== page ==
The client is well-designed and easy-to-use. A Virtual Location tab displays a list of 20+ countries (not servers) across the US, Europe and elsewhere, and just tapping one of these automatically closes your current connection and connects you to the new server. That’s far less tedious than the three-step process you’re often required to use elsewhere (tap Disconnect, choose a location, tap Connect).
Performance in our tests* was mid-range, with downloads around 25Mbps in the UK, a little lower in most European locations, and around 15Mbps on US-UK connections. These figures aren’t exceptional, but they’re similar to what you’ll see with many other VPNs, and perfectly adequate for many applications.
The built-in ad blocker should improve your surfing speeds a little, but there are no other extras or significant configuration features. You can’t change protocols, ports, tweak a kill switch or do anything even slightly advanced. As is the general theme with WiFi Privacy, the program is targeted more at consumers than expert users.
For all its lack of technical extras, Norton WiFi Privacy remains a likeable tool which mostly works very well all on its own. The program may not give you settings for DNS or WebRTC leaks, for instance, but it handled both issues well in our tests, correctly shielding our identity and passing all our privacy tests without any problems at all.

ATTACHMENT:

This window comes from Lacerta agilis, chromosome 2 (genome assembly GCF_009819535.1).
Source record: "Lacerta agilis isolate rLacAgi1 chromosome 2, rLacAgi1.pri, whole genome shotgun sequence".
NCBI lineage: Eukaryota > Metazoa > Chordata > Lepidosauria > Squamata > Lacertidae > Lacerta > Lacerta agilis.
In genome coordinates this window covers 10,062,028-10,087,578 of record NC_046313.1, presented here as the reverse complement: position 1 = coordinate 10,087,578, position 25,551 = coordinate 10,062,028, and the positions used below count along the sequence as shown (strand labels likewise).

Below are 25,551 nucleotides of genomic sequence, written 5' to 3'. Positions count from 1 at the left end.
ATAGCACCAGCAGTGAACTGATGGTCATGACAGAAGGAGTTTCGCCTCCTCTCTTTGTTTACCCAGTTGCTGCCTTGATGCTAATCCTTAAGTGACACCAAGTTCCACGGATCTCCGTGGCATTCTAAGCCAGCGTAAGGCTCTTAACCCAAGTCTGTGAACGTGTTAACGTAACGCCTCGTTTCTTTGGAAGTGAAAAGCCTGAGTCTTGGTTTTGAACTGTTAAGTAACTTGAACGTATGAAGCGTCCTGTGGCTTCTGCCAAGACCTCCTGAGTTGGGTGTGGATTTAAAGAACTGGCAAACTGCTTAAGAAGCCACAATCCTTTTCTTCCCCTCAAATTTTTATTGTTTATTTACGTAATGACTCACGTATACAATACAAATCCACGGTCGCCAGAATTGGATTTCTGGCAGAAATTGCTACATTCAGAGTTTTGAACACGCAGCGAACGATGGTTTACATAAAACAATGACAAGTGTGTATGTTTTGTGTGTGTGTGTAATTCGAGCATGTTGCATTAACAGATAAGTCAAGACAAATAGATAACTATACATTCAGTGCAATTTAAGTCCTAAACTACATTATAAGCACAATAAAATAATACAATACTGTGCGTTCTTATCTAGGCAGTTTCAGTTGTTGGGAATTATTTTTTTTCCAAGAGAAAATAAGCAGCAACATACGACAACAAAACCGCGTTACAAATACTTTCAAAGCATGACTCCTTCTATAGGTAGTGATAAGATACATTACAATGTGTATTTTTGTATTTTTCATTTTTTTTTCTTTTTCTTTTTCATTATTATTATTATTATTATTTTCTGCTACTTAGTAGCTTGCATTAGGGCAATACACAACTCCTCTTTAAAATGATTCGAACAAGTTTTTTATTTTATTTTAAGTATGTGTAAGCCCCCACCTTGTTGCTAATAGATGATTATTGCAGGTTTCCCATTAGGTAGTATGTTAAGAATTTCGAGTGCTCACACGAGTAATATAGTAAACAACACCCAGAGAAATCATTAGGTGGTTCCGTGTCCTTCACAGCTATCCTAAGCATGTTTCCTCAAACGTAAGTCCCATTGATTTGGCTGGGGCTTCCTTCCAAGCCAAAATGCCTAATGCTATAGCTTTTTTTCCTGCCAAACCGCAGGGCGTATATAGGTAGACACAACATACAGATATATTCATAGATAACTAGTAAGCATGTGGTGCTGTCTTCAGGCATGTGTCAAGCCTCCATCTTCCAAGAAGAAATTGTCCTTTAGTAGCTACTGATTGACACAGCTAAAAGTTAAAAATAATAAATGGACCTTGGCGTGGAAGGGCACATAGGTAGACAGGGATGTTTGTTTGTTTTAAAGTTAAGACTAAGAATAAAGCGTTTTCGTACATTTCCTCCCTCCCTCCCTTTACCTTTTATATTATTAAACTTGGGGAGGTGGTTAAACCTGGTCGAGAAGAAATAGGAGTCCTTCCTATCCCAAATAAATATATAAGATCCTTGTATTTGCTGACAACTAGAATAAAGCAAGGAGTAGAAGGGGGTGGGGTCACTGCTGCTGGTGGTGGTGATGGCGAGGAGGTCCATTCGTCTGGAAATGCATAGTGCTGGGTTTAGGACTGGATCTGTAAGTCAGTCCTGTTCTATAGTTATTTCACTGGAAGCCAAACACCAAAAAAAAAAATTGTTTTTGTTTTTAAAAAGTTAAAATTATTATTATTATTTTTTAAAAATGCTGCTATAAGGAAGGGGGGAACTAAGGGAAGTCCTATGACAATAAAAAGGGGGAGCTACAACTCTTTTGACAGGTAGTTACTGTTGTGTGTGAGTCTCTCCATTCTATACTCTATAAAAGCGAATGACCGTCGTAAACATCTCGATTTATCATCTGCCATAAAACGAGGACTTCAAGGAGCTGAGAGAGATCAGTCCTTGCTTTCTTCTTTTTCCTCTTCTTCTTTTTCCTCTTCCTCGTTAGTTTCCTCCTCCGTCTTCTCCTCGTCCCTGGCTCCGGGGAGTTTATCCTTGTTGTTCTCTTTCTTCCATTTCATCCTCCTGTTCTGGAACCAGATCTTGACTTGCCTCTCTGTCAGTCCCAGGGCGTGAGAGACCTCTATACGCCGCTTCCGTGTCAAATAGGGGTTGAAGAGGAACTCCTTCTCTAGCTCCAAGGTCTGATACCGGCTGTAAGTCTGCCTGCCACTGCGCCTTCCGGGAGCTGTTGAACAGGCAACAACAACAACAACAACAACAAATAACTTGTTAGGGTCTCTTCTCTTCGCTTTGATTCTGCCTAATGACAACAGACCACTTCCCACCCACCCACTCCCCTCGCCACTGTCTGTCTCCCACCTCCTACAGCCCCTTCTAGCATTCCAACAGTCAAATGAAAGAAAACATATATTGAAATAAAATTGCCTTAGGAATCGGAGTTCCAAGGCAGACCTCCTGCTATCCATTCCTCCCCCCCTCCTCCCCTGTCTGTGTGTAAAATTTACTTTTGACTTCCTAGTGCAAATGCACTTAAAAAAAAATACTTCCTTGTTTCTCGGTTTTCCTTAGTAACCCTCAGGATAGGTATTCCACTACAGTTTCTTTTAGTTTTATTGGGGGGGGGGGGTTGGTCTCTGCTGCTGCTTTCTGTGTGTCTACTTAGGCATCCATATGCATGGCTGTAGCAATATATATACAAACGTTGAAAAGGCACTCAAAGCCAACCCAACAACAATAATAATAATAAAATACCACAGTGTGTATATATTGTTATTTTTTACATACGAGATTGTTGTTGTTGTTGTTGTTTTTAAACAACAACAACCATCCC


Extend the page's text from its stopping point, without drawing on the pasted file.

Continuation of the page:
If your VPN needs are simple then WiFi Privacy might appeal, especially if you’re looking to cover a lot of devices, when it can be a particularly good value proposition. But experts will find it too basic, and the lack of detail on even basic product specs is a concern.
*Our testing included evaluating general performance (browsing, streaming video). We also used speedtest.net to measure latency, upload and download speeds, and then tested immediately again with the VPN turned off, to check for any difference (over several rounds of testing). We then compared these results to other VPN services we’ve reviewed. Of course, do note that VPN performance is difficult to measure as there are so many variables.